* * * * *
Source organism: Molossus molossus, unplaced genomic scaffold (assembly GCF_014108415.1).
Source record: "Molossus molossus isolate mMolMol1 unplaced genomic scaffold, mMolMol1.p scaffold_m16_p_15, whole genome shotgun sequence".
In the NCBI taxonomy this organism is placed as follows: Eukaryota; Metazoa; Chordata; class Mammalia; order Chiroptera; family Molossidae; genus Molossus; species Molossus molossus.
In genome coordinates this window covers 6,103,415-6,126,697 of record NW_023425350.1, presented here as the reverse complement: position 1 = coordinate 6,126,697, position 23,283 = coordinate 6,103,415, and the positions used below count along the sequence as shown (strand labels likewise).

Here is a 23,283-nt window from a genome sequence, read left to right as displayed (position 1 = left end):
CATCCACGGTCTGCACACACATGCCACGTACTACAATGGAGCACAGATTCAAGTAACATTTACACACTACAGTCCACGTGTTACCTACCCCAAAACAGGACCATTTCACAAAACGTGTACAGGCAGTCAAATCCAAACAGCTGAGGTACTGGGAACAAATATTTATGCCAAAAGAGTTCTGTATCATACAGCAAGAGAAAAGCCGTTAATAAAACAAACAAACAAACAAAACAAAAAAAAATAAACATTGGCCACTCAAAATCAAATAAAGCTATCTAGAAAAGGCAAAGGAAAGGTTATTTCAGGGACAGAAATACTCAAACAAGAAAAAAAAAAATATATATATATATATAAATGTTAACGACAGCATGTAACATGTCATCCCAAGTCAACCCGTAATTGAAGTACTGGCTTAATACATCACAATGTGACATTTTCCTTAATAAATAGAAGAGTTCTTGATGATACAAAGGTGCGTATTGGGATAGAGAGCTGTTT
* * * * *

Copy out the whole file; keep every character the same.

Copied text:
Source organism: Molossus molossus, unplaced genomic scaffold (assembly GCF_014108415.1).
Source record: "Molossus molossus isolate mMolMol1 unplaced genomic scaffold, mMolMol1.p scaffold_m16_p_15, whole genome shotgun sequence".
In the NCBI taxonomy this organism is placed as follows: Eukaryota; Metazoa; Chordata; class Mammalia; order Chiroptera; family Molossidae; genus Molossus; species Molossus molossus.
In genome coordinates this window covers 6,103,415-6,126,697 of record NW_023425350.1, presented here as the reverse complement: position 1 = coordinate 6,126,697, position 23,283 = coordinate 6,103,415, and the positions used below count along the sequence as shown (strand labels likewise).

Here is a 23,283-nt window from a genome sequence, read left to right as displayed (position 1 = left end):
CATCCACGGTCTGCACACACATGCCACGTACTACAATGGAGCACAGATTCAAGTAACATTTACACACTACAGTCCACGTGTTACCTACCCCAAAACAGGACCATTTCACAAAACGTGTACAGGCAGTCAAATCCAAACAGCTGAGGTACTGGGAACAAATATTTATGCCAAAAGAGTTCTGTATCATACAGCAAGAGAAAAGCCGTTAATAAAACAAACAAACAAACAAAACAAAAAAAAATAAACATTGGCCACTCAAAATCAAATAAAGCTATCTAGAAAAGGCAAAGGAAAGGTTATTTCAGGGACAGAAATACTCAAACAAGAAAAAAAAAAATATATATATATATATAAATGTTAACGACAGCATGTAACATGTCATCCCAAGTCAACCCGTAATTGAAGTACTGGCTTAATACATCACAATGTGACATTTTCCTTAATAAATAGAAGAGTTCTTGATGATACAAAGGTGCGTATTGGGATAGAGAGCTGTTT